Properly managing Local User Accounts is critical for both security and recovering a malfunctioning computer. Unfortunately many people aren’t even aware they exist and even fewer know what they should do with them.
Lets start by understanding what Local User Accounts are:
Most people are aware that they have to “login” when they use a computer that is connected to a network: Each person has a username and password that is controlled by the network and determines what you can and cannot access. Many people are not aware, however, that each individual Windows computer has its own usernames and passwords and must be “logged-in” whether it is connected to a network or not. These usernames on the individual computer are called “Local Users”.
Local User Accounts:
All Windows computers come with the “built-in” user accounts “Administrator” and “Guest.” In Windows 7 and higher these built-in user accounts are disabled by default. When you buy a computer and turn it on for the first time it will ask you for information about the user and ask you to create a password. The username you enter will become a Local User Account and have Admin Rights over the local computer (commonly referred to as a Local Admin Account). On a home computer or any computer that is not “joined” to a network this Local Admin Account is what you will login with in order to use the computer.
On a network with Windows Server where the computer is “joined” to the network, this Local User will be ignored and the person using the computer will login with a network username and password that was provided by the network administrator.
But here is the important thing: Local Users still exist even when the computer is connected to a business network. You may be logging in with your network username but the Local User account is still there and available for use. Many people do not understand the implications of creating this Local Admin Account when setting up Windows and the password created is often weak (or no password at all). This has a significant impact on the security of the individual computer and your entire network.
Having a weak password on a Local Admin Account is a huge security risk and can easily enable a hacker or malicious software to gain complete access to the computer.
You need a Local Admin Account:
This might lead you to believe that you don’t need any active Local Admin Accounts. Once the computer is joined to a Windows Network you can go back in and disable the Local Admin Account. This definitely makes things more secure but if something goes wrong and you can’t login to the network, you will be unable to access the computer at all. The same problem occurs of you forget the password for the Local Admin Account. The only way to recover the computer at this point will be to reformat it completely.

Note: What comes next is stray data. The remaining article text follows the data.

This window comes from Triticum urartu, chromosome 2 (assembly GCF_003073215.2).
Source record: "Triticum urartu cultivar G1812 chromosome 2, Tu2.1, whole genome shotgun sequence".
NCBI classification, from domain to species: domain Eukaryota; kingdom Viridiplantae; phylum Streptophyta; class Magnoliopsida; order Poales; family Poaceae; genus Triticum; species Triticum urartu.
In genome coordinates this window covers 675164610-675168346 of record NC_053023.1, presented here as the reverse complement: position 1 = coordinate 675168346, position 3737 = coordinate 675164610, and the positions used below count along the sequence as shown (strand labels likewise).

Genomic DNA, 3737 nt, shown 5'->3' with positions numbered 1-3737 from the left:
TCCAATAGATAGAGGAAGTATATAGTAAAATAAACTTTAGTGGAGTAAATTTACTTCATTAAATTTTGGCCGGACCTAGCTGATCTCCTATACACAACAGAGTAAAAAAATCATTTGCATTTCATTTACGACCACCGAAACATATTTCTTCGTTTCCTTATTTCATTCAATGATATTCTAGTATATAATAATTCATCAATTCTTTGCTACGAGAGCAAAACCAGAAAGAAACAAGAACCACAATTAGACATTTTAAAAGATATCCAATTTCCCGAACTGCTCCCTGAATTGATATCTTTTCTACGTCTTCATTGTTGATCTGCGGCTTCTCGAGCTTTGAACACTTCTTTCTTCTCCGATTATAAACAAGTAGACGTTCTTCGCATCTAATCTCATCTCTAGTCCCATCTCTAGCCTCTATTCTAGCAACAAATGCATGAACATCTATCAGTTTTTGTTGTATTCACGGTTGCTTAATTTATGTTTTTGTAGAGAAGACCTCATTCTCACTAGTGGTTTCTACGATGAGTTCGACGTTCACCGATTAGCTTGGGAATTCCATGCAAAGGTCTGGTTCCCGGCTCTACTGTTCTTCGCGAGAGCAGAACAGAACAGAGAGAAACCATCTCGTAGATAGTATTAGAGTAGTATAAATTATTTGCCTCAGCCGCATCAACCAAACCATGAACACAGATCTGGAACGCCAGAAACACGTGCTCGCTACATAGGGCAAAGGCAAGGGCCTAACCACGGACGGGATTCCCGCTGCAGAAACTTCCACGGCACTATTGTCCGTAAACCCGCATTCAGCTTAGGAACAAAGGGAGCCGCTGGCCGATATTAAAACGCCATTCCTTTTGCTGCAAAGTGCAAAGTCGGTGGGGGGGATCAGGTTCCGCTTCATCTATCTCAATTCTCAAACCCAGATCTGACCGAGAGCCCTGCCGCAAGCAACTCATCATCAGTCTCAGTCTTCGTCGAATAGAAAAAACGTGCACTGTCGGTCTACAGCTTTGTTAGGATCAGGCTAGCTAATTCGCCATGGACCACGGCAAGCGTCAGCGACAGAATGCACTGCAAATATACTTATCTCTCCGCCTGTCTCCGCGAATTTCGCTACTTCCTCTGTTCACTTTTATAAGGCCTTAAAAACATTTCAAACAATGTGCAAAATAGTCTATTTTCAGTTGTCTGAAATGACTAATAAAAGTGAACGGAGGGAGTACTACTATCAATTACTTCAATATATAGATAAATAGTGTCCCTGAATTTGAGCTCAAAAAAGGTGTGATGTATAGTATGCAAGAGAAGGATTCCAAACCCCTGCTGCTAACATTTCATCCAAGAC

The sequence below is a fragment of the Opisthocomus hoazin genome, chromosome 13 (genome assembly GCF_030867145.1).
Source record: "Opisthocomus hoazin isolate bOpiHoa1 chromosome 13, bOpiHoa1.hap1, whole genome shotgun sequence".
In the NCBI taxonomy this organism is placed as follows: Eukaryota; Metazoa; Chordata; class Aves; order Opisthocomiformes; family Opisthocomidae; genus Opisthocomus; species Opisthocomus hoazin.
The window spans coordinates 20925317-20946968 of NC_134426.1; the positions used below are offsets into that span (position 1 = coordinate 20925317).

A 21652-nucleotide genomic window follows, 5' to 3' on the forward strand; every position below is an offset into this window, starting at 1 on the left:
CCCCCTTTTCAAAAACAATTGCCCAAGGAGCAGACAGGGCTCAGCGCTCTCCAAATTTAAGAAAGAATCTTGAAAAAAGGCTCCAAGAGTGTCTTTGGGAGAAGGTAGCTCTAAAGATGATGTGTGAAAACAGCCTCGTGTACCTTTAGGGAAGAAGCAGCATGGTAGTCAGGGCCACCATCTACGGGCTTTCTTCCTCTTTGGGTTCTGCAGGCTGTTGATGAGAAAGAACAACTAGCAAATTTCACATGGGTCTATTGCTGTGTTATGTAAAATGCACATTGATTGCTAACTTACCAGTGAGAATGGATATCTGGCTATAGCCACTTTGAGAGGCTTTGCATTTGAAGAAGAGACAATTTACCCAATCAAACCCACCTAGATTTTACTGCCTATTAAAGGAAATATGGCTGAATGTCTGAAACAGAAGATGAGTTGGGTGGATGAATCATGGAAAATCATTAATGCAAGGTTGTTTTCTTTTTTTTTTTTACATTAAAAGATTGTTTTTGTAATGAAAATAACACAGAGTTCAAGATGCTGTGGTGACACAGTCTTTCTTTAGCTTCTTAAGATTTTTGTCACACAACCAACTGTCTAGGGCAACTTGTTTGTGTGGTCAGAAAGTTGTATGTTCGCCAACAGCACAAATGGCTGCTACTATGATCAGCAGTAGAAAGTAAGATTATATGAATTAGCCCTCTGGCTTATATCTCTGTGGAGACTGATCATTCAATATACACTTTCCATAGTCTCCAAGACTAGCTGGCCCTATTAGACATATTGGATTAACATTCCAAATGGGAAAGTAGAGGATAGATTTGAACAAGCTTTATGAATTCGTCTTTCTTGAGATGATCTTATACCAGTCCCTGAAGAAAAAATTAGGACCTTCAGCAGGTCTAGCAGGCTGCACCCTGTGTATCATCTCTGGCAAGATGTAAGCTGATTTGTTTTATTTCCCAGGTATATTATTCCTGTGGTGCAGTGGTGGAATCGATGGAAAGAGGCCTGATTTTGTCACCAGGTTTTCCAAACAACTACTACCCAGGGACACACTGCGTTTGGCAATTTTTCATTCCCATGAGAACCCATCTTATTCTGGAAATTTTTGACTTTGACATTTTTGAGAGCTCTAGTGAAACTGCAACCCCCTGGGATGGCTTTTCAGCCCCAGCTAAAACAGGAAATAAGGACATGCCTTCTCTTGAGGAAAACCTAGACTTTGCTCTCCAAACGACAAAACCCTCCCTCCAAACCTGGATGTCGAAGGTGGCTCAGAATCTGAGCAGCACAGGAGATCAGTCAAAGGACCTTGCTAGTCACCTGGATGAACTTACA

Manage Local Admin Accounts:
We recommend you keep one Local Admin Account but make sure you give it a complex password that you will remember. For computers that will be “joined” to a network it is fine to use the same username and password for the Local Admin Account on all of your computers as long as it is complex and you don’t forget it. The best way to do this is to create a good username and password when you first configure the computer.
If a computer has been around for a while it may have acquired multiple local user accounts. You only need one Local Admin Account. All other Local User Accounts should be disabled or deleted.
For security “Best Practices” you should periodically change all passwords (including passwords for Admin Accounts). Unfortunately this is not an easy task when it comes to Local User Accounts. Because they only exist locally on each PC you actually have to do this individually on each PC.
Managed Services from Willits Technologies:
Willits Technologies takes local user accounts very seriously. Our monitoring and management system gives us the ability to easily manage local user accounts. We can disable, create and delete local user accounts as well as change passwords via our WTI Service Agent installed on each computer. Customers who use our CompleteCare or Online Management services automatically have their local user accounts managed as part of our service.
If you would like more information about our Managed Services or if you just have more questions about how you should manage Local User Accounts please contact us.
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